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Writing and Publishing

Finding a Writing Mentor

Many Writers Wish They Had a Mentor

The problem is that those who are most qualified to be a mentor are also the busiest, and the people who have time are usually not as experienced.

If you find someone who would make a great mentor, just ask them, but leave them room to say, “No,” because they likely will. As an option, offer to provide them something of value in return.

It could be money, but more valuable might be a service that you could offer in exchange for mentoring. If you’re flexible and willing to give them something in return, the answer might just be “Yes!”

Consider Co-Mentoring

Another possibility is to find someone to co-mentor. If you’re both at the same place in your writing journey but have different strengths and weaknesses, then you can help each other grow as writers. This may be a more viable option.

Mentoring from Afar

Last, someone can mentor you from afar. I read blogs and especially listen to podcasts about writing and publishing. I consider these people as my mentors. I’ve never met them and most of them don’t know who I am, but they do mentor me from a distance and help me write better and publish more effectively.

Learn more about writing and publishing in Peter Lyle DeHaan’s new book: The Successful Author: Discover the Art of Writing and Business of PublishingGet your copy today.

Peter Lyle DeHaan, PhD, is an author, blogger, and publisher with over 30 years of writing and publishing experience. Check out his book The Successful Author for insider tips and insights.

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Writing and Publishing

Call Yourself a Writer

I remember it well.

Alone, I sit in my home office. I should be working. I’m not. I’m distracted. In my windowless basement room, I swing the door shut and dim the lights. I know what I must do, but I don’t want to.

I’ve been writing and publishing for years, but I’ve never owned this reality. Now I must. It’s a seminal moment, of that I’m quite sure. If I don’t do it today, it might never happen. My gut rumbles. I inhale deeply and close my eyes as if eyelids will afford me protection from what I’m about to do.

Pulse racing, my lips move, but no sound comes out. On my third attempt, an audible rasp oozes forth, a murmur I can barely hear. Almost indiscernible, I think I just mumbled, “I am a writer.”

I try again. Eventually, my volume rises to a normal speaking level, but my words still lack confidence. A few months later I try this in front of another person. It emerges as a most pitiful attempt. It takes a couple of years before I can confidently tell someone that I am a writer. 

That was years ago. Now saying “I am a writer” flows forth without effort and no self-doubt—because it’s true.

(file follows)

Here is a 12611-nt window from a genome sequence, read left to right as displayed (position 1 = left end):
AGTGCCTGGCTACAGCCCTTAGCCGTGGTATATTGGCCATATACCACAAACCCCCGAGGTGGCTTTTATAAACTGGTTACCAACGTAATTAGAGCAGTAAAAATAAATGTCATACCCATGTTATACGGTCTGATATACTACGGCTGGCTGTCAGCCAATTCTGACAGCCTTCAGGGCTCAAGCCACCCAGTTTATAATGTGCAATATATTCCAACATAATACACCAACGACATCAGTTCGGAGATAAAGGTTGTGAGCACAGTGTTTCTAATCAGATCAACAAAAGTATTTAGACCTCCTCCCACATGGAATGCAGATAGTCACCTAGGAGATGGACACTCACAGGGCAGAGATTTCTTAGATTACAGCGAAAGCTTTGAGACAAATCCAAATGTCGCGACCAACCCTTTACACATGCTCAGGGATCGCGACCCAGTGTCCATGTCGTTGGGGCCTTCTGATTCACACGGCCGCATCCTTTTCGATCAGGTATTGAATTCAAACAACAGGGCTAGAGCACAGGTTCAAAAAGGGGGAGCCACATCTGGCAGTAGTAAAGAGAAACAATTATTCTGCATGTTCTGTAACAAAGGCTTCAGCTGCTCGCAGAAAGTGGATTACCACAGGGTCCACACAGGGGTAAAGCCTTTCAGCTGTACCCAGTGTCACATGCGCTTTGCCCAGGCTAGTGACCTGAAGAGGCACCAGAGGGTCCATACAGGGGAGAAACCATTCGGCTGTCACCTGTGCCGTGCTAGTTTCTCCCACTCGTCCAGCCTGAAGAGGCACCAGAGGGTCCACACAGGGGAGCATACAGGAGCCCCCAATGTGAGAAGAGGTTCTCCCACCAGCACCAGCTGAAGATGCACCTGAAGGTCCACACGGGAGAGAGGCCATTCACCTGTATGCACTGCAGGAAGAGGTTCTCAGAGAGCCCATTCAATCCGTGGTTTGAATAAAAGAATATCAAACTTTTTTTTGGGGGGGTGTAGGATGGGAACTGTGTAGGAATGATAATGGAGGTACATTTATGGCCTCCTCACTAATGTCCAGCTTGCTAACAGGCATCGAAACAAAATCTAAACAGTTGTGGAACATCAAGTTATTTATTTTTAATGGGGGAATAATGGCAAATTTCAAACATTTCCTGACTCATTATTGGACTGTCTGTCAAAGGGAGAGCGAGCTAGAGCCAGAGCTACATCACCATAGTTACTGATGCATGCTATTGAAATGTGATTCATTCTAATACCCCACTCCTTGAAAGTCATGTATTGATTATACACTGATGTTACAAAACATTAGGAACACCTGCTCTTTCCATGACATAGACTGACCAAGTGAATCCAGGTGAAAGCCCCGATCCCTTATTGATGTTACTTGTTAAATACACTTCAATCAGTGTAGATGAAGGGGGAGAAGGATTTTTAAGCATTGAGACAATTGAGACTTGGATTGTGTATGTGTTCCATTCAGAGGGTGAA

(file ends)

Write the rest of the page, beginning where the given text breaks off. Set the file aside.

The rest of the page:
At writing conferences, I occasionally teach a workshop for newer writers. I often lead my class in saying this phrase out loud: “I am a writer.” Their first effort is cautious, timid. But by their third attempt, they grin with confidence. We need to first call ourselves writers if others are to believe it.

I am a writer and so are you. That’s why you’re reading this book.

Learn more about writing and publishing in Peter Lyle DeHaan’s new book: The Successful Author: Discover the Art of Writing and Business of PublishingGet your copy today.

Peter Lyle DeHaan, PhD, is an author, blogger, and publisher with over 30 years of writing and publishing experience. Check out his book The Successful Author for insider tips and insights.

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Writing and Publishing

The Future of Books: What are the Prospects for Book Publishing?

Now is a great time to publish a book and don’t let anyone tell you differently

What is your perception of the future of books? Is interest in increasing, maintaining, or shrinking? The media would have us believe the end is near, at least as far as the book business, especially print books, is concerned.

  • Eighteen to 29-year olds buy the most books, but those 30 to 44 are right behind them.
  • When combining age ranges, those 13 to 17, 18 to 29, and 30 to 44 buy more books collectively than those 45 to 54, 55 to 64, and over 65.
  • People over 65 buy the least number of books. I would have suspected the opposite, but I would have been wrong,

So, younger people are buying more books than older people. Who would have guessed?

Given this, there is much for writers and publishers of books to be excited about, despite the media’s dire pronouncements to the contrary—and if this trend continues, the future of books will be even brighter still.

So now is a great time to write and publish a book. And don’t let anyone tell you otherwise. The future of books is looking up.

Learn more about writing and publishing in Peter Lyle DeHaan’s new book: The Successful Author: Discover the Art of Writing and Business of PublishingGet your copy today.